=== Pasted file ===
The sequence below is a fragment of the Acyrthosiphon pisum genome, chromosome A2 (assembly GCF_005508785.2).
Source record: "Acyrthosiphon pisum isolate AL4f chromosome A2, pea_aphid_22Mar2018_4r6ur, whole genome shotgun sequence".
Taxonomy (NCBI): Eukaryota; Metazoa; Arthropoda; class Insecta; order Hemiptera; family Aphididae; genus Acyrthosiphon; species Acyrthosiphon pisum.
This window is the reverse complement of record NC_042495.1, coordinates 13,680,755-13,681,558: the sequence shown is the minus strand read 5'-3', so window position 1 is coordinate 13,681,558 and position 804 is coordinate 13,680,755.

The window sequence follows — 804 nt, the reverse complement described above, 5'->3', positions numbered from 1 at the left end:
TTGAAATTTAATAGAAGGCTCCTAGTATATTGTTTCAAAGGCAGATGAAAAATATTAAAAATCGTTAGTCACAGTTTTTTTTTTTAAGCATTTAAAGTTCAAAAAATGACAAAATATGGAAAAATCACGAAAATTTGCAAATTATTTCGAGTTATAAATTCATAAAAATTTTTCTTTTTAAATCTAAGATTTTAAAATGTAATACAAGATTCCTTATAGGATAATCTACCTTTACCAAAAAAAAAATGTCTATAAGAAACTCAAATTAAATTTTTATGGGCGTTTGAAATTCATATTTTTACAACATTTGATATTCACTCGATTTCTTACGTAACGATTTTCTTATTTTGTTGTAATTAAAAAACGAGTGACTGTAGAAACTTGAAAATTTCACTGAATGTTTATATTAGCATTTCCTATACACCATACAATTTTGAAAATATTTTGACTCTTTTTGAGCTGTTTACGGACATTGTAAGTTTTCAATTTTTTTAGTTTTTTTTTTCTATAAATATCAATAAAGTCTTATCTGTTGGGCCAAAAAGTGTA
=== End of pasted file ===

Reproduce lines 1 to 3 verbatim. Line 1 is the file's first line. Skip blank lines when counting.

The sequence below is a fragment of the Acyrthosiphon pisum genome, chromosome A2 (assembly GCF_005508785.2).
Source record: "Acyrthosiphon pisum isolate AL4f chromosome A2, pea_aphid_22Mar2018_4r6ur, whole genome shotgun sequence".
Taxonomy (NCBI): Eukaryota; Metazoa; Arthropoda; class Insecta; order Hemiptera; family Aphididae; genus Acyrthosiphon; species Acyrthosiphon pisum.